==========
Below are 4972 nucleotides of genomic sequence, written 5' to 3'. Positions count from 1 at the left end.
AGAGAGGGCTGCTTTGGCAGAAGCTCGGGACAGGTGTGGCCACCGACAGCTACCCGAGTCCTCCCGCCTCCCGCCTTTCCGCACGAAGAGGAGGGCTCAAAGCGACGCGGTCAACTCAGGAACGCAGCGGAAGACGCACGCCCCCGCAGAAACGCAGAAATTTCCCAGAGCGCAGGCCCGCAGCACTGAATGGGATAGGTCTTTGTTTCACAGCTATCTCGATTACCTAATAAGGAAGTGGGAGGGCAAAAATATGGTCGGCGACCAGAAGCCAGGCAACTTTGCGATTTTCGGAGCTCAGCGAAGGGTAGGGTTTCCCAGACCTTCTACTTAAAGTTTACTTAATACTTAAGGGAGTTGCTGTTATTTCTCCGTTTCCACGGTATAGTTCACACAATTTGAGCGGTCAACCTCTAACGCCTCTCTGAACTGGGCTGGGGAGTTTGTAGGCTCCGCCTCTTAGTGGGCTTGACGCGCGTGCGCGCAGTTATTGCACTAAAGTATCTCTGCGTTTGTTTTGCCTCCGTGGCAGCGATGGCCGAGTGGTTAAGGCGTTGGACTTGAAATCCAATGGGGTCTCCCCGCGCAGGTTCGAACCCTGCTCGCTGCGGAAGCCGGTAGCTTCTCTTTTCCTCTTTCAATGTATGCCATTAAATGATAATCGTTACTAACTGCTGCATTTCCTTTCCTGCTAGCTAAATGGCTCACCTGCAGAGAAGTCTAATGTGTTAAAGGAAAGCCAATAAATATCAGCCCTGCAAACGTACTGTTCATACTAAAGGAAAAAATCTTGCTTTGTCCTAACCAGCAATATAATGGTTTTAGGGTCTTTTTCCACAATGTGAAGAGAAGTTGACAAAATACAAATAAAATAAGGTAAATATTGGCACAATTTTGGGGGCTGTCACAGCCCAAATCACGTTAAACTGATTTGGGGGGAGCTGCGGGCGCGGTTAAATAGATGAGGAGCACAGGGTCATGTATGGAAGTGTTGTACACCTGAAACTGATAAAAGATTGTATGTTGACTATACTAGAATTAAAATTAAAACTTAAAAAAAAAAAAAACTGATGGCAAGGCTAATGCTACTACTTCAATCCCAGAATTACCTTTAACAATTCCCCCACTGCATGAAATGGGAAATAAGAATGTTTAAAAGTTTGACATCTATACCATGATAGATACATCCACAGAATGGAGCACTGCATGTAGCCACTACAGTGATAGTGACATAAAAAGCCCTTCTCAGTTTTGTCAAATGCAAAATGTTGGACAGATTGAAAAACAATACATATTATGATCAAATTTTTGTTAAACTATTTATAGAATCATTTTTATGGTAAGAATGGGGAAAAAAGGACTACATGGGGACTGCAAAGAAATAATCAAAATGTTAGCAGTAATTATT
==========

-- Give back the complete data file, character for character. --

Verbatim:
Below are 4972 nucleotides of genomic sequence, written 5' to 3'. Positions count from 1 at the left end.
AGAGAGGGCTGCTTTGGCAGAAGCTCGGGACAGGTGTGGCCACCGACAGCTACCCGAGTCCTCCCGCCTCCCGCCTTTCCGCACGAAGAGGAGGGCTCAAAGCGACGCGGTCAACTCAGGAACGCAGCGGAAGACGCACGCCCCCGCAGAAACGCAGAAATTTCCCAGAGCGCAGGCCCGCAGCACTGAATGGGATAGGTCTTTGTTTCACAGCTATCTCGATTACCTAATAAGGAAGTGGGAGGGCAAAAATATGGTCGGCGACCAGAAGCCAGGCAACTTTGCGATTTTCGGAGCTCAGCGAAGGGTAGGGTTTCCCAGACCTTCTACTTAAAGTTTACTTAATACTTAAGGGAGTTGCTGTTATTTCTCCGTTTCCACGGTATAGTTCACACAATTTGAGCGGTCAACCTCTAACGCCTCTCTGAACTGGGCTGGGGAGTTTGTAGGCTCCGCCTCTTAGTGGGCTTGACGCGCGTGCGCGCAGTTATTGCACTAAAGTATCTCTGCGTTTGTTTTGCCTCCGTGGCAGCGATGGCCGAGTGGTTAAGGCGTTGGACTTGAAATCCAATGGGGTCTCCCCGCGCAGGTTCGAACCCTGCTCGCTGCGGAAGCCGGTAGCTTCTCTTTTCCTCTTTCAATGTATGCCATTAAATGATAATCGTTACTAACTGCTGCATTTCCTTTCCTGCTAGCTAAATGGCTCACCTGCAGAGAAGTCTAATGTGTTAAAGGAAAGCCAATAAATATCAGCCCTGCAAACGTACTGTTCATACTAAAGGAAAAAATCTTGCTTTGTCCTAACCAGCAATATAATGGTTTTAGGGTCTTTTTCCACAATGTGAAGAGAAGTTGACAAAATACAAATAAAATAAGGTAAATATTGGCACAATTTTGGGGGCTGTCACAGCCCAAATCACGTTAAACTGATTTGGGGGGAGCTGCGGGCGCGGTTAAATAGATGAGGAGCACAGGGTCATGTATGGAAGTGTTGTACACCTGAAACTGATAAAAGATTGTATGTTGACTATACTAGAATTAAAATTAAAACTTAAAAAAAAAAAAAACTGATGGCAAGGCTAATGCTACTACTTCAATCCCAGAATTACCTTTAACAATTCCCCCACTGCATGAAATGGGAAATAAGAATGTTTAAAAGTTTGACATCTATACCATGATAGATACATCCACAGAATGGAGCACTGCATGTAGCCACTACAGTGATAGTGACATAAAAAGCCCTTCTCAGTTTTGTCAAATGCAAAATGTTGGACAGATTGAAAAACAATACATATTATGATCAAATTTTTGTTAAACTATTTATAGAATCATTTTTATGGTAAGAATGGGGAAAAAAGGACTACATGGGGACTGCAAAGAAATAATCAAAATGTTAGCAGTAATTATT